Recycling (of the bottle-and-can variety) is done on Mondays, with trips to Alpine's MRF (materials recovery facility), off of I-70 at Pecos Street. The place is a veritable shit show — something of a cross between a Rio favela and a monster truck rally, with piles of everything from empty milk cartons to copies of this newspaper smashed and raked by 'dozers. "There are a hundred ways to die in here," Celesta quips.
Waste Farmers also dabbles in recycling electronics and scrap metal, where "there are a lot of crackheads trying to get their fix," says Spurway. But the action on the lot is the primary focus of Waste Farmers, where Maxfield wants to create what he calls "Next Door Farms." The first is already in the works there — and where better to give the finger to the industrial revolution than the center of Commerce City? "Our goal is to build a network of regionally scaled Next Door Farms to process urban organic waste into value-added products," Maxfield explains. That means fertilizer and even things like oyster mushrooms grown in spent coffee grounds (which Waste Farmers may have in abundance if a deal with a large java chain goes through).
Ideally, the circle would be self-sufficient, capturing methane from the organic waste and converting it to power. "If you look at nature and the model that nature presents, there is no waste," Maxfield says. "The output for one becomes the input for another."
But, as Spurway notes, "we divert things from the landfill. We aren't socialistic wackos turned off from the rest of the world... You can't buy an iPod made of corn."
Maxfield knows that very well, and has found himself at the forefront of some good, old-fashioned American capitalistic competition. "Right now the garbage industry is getting into composting, which is a scary thought," he says. "The garbage industry has no business in the organics recycling business. You want to keep an industry with horrible environmental stewardship far, far away.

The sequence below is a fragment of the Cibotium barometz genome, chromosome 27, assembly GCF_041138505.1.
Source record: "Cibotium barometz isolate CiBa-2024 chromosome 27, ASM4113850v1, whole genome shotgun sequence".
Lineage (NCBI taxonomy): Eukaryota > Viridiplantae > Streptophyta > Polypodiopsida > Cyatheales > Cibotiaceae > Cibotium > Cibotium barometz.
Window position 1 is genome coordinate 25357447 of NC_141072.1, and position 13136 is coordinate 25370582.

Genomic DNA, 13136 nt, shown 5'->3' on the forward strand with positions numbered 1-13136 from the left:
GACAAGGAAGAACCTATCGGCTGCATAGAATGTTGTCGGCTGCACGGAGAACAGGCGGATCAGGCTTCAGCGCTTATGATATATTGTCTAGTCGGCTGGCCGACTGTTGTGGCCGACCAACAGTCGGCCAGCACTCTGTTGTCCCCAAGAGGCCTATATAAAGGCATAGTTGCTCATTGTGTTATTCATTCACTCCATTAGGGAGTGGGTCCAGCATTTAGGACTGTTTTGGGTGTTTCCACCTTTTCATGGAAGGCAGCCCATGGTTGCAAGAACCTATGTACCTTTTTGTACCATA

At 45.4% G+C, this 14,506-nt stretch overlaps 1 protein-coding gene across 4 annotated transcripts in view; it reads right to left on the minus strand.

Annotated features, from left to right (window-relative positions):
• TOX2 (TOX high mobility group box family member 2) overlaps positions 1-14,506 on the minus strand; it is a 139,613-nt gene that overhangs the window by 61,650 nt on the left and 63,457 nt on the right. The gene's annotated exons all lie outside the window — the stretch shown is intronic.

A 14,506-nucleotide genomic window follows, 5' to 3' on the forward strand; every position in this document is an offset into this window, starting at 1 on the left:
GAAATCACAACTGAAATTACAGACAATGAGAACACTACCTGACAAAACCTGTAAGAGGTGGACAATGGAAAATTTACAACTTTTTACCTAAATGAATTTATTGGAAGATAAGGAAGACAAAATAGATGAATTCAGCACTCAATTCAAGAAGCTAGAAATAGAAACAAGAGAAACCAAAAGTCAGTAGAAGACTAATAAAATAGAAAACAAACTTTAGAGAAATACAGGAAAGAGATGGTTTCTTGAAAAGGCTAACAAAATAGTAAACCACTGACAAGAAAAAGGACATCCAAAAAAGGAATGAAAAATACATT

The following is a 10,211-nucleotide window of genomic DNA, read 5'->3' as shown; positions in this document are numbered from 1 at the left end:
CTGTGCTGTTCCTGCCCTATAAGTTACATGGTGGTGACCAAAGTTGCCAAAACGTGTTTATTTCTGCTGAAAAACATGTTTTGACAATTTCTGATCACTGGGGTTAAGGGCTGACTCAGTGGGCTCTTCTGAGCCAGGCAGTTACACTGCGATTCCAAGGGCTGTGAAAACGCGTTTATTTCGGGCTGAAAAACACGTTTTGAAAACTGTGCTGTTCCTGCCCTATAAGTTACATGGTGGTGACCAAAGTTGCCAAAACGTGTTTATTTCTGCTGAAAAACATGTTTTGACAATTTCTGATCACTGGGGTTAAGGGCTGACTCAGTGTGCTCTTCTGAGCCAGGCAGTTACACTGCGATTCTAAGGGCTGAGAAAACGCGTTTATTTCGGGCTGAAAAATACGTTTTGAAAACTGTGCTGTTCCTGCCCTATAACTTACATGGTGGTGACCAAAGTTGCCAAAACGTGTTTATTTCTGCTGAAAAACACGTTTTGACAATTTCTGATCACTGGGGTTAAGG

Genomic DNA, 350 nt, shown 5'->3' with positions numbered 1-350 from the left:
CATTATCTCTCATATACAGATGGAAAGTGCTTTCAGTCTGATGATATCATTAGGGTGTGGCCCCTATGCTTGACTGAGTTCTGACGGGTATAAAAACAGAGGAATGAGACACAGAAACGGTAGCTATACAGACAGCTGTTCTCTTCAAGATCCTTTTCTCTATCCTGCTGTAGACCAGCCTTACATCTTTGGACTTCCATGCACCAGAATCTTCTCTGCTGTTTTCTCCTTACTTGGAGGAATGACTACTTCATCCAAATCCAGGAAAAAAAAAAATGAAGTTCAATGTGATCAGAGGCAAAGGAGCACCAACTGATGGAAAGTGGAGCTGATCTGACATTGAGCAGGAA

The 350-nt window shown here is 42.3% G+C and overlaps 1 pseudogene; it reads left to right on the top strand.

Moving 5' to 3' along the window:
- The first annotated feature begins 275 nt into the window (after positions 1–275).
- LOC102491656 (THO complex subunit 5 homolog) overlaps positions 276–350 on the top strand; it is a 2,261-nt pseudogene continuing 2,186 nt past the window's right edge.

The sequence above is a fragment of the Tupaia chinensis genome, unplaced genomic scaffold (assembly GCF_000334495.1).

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"We are actively collecting because we don't want them to do it," he continues. "They make their money throwing stuff away. We wouldn't collect it if we could trust there was a clean stream of things. In short, what's good for the garbage industry is bad for society, and I think the inverse is true: What's good for society is bad for their industry."
The statistics back him up: Americans waste from 26 (on the consumer level) to 38 percent (from the supply chain) of their food, sending enough garbage to landfills to create methane emissions on par with 7.8 million automobiles. And while this waste of waste is certainly bad for the environment, it's also starting to make less sense business-wise — something Maxfield hopes to capitalize on. "We exist in a system where we are losing soil, and we've got a growing population," he notes. "We haven't realized that we are running at a deficit."
But, of course, it all comes down to the individual. "It's been designed so that we don't see where things come from and we don't see where they go. Where they go is the landfill; we don't see that," Maxfield says. "Littering doesn't bother me that much, because if people saw litter, maybe they'd stop buying some of the things they consume. Why is it being made if it's not going to go back into the system?"
Sitting in his company headquarters, in the shadows of factories pumping pollution into Colorado's air, Maxfield leans back and fully inhabits his lofty position. "What we are saying is that there is another industrial revolution coming about that syncs up with the model that nature has presented," he says, and smiles. "Chemistry won post-World War II. It's biology's time."